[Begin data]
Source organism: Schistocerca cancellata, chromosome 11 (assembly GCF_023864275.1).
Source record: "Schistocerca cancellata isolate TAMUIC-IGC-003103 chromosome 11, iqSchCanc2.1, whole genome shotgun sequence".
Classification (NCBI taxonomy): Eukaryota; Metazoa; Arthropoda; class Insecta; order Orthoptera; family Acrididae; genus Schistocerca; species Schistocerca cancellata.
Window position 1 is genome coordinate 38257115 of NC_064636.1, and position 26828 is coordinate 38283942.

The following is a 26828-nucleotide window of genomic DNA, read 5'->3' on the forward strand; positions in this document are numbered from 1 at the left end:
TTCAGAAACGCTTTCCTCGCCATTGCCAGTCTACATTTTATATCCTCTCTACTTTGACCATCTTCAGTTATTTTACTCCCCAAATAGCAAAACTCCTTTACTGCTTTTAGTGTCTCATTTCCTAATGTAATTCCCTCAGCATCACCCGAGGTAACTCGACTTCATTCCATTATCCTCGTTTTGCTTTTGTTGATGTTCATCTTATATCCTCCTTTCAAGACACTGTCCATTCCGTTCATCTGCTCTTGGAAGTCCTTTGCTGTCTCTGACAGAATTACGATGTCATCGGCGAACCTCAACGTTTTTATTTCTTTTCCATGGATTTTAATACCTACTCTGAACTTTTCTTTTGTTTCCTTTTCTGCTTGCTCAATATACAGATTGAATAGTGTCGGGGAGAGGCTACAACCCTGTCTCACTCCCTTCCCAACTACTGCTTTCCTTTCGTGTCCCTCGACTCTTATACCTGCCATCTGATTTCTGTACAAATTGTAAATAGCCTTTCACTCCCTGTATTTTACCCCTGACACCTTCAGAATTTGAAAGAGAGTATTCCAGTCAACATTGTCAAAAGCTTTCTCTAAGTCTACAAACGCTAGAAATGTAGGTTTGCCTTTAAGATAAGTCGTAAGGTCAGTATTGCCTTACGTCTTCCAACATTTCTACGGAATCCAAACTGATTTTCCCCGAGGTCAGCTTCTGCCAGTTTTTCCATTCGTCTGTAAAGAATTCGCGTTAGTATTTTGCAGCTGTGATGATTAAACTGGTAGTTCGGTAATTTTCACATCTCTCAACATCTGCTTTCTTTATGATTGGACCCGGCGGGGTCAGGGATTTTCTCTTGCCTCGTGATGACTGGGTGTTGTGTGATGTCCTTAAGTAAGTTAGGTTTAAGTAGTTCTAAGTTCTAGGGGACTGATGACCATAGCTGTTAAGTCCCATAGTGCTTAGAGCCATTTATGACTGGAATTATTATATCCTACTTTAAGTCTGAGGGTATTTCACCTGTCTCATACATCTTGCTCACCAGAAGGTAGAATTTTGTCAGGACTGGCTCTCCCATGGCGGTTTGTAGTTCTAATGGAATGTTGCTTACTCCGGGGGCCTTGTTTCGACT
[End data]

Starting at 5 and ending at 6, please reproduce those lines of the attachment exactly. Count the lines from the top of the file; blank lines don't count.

The following is a 26828-nucleotide window of genomic DNA, read 5'->3' on the forward strand; positions in this document are numbered from 1 at the left end:
TTCAGAAACGCTTTCCTCGCCATTGCCAGTCTACATTTTATATCCTCTCTACTTTGACCATCTTCAGTTATTTTACTCCCCAAATAGCAAAACTCCTTTACTGCTTTTAGTGTCTCATTTCCTAATGTAATTCCCTCAGCATCACCCGAGGTAACTCGACTTCATTCCATTATCCTCGTTTTGCTTTTGTTGATGTTCATCTTATATCCTCCTTTCAAGACACTGTCCATTCCGTTCATCTGCTCTTGGAAGTCCTTTGCTGTCTCTGACAGAATTACGATGTCATCGGCGAACCTCAACGTTTTTATTTCTTTTCCATGGATTTTAATACCTACTCTGAACTTTTCTTTTGTTTCCTTTTCTGCTTGCTCAATATACAGATTGAATAGTGTCGGGGAGAGGCTACAACCCTGTCTCACTCCCTTCCCAACTACTGCTTTCCTTTCGTGTCCCTCGACTCTTATACCTGCCATCTGATTTCTGTACAAATTGTAAATAGCCTTTCACTCCCTGTATTTTACCCCTGACACCTTCAGAATTTGAAAGAGAGTATTCCAGTCAACATTGTCAAAAGCTTTCTCTAAGTCTACAAACGCTAGAAATGTAGGTTTGCCTTTAAGATAAGTCGTAAGGTCAGTATTGCCTTACGTCTTCCAACATTTCTACGGAATCCAAACTGATTTTCCCCGAGGTCAGCTTCTGCCAGTTTTTCCATTCGTCTGTAAAGAATTCGCGTTAGTATTTTGCAGCTGTGATGATTAAACTGGTAGTTCGGTAATTTTCACATCTCTCAACATCTGCTTTCTTTATGATTGGACCCGGCGGGGTCAGGGATTTTCTCTTGCCTCGTGATGACTGGGTGTTGTGTGATGTCCTTAAGTAAGTTAGGTTTAAGTAGTTCTAAGTTCTAGGGGACTGATGACCATAGCTGTTAAGTCCCATAGTGCTTAGAGCCATTTATGACTGGAATTATTATATCCTACTTTAAGTCTGAGGGTATTTCACCTGTCTCATACATCTTGCTCACCAGAAGGTAGAATTTTGTCAGGACTGGCTCTCCCATGGCGGTTTGTAGTTCTAATGGAATGTTGCTTACTCCGGGGGCCTTGTTTCGACT